The story centers on orphan Oliver Twist, born in a workhouse and sold into apprenticeship with an undertaker. After escaping, Oliver travels to London, where he meets the “Artful Dodger”, a member of a gang of juvenile pickpockets led by the elderly criminal Fagin.
Dickens satirizes the hypocrisies of his time, including child labor, the recruitment of children as criminals, and the presence of street children.
Oliver Twist is Charles Dickens’s second novel, and was first published from 1837 to 1839 and was written during Charles Dickens’s time living here at 48 Doughty Street. He was just 25 years old.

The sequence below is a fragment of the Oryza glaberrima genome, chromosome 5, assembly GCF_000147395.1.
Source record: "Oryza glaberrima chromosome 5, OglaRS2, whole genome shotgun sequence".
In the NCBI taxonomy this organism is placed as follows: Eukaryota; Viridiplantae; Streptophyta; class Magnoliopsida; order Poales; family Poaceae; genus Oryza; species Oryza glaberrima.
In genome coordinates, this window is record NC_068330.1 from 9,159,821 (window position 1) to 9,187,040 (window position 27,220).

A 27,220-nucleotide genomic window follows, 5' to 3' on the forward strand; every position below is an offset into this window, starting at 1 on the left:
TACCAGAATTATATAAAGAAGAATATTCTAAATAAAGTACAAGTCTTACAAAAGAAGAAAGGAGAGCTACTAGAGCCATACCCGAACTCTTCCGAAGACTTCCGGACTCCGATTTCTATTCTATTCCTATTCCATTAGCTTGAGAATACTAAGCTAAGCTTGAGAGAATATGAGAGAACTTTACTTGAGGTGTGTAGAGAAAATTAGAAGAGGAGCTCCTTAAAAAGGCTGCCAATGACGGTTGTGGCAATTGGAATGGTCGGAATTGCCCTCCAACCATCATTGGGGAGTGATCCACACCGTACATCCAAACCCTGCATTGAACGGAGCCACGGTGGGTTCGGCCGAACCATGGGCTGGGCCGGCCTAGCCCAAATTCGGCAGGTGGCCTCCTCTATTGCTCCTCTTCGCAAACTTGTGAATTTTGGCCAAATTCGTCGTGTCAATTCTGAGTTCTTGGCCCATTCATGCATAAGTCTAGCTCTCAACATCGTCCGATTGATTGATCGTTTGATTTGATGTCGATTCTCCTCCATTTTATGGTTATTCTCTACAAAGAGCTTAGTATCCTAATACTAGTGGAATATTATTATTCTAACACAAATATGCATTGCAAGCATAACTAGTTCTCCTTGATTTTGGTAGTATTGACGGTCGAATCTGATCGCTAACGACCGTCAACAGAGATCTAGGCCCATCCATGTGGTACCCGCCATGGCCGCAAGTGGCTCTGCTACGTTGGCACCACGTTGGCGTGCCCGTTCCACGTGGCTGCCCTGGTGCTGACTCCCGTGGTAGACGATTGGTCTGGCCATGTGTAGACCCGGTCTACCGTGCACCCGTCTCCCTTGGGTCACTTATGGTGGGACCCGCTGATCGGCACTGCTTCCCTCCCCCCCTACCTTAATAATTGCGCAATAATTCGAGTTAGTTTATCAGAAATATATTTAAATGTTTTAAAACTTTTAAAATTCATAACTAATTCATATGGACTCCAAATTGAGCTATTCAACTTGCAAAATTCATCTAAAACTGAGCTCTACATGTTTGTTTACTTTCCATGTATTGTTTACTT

Dickens and his wife Catherine moved to Doughty St, a few months before Queen Victoria began her reign in 1837. The couple raised the eldest three of their ten children in the house. They also hosted many of the period’s leading figures with dinners and parties.
As with many of his books, Charles Dickens first published Oliver in small monthly booklets rather than thick finished books. Each monthly part would contain a few chapters at a time.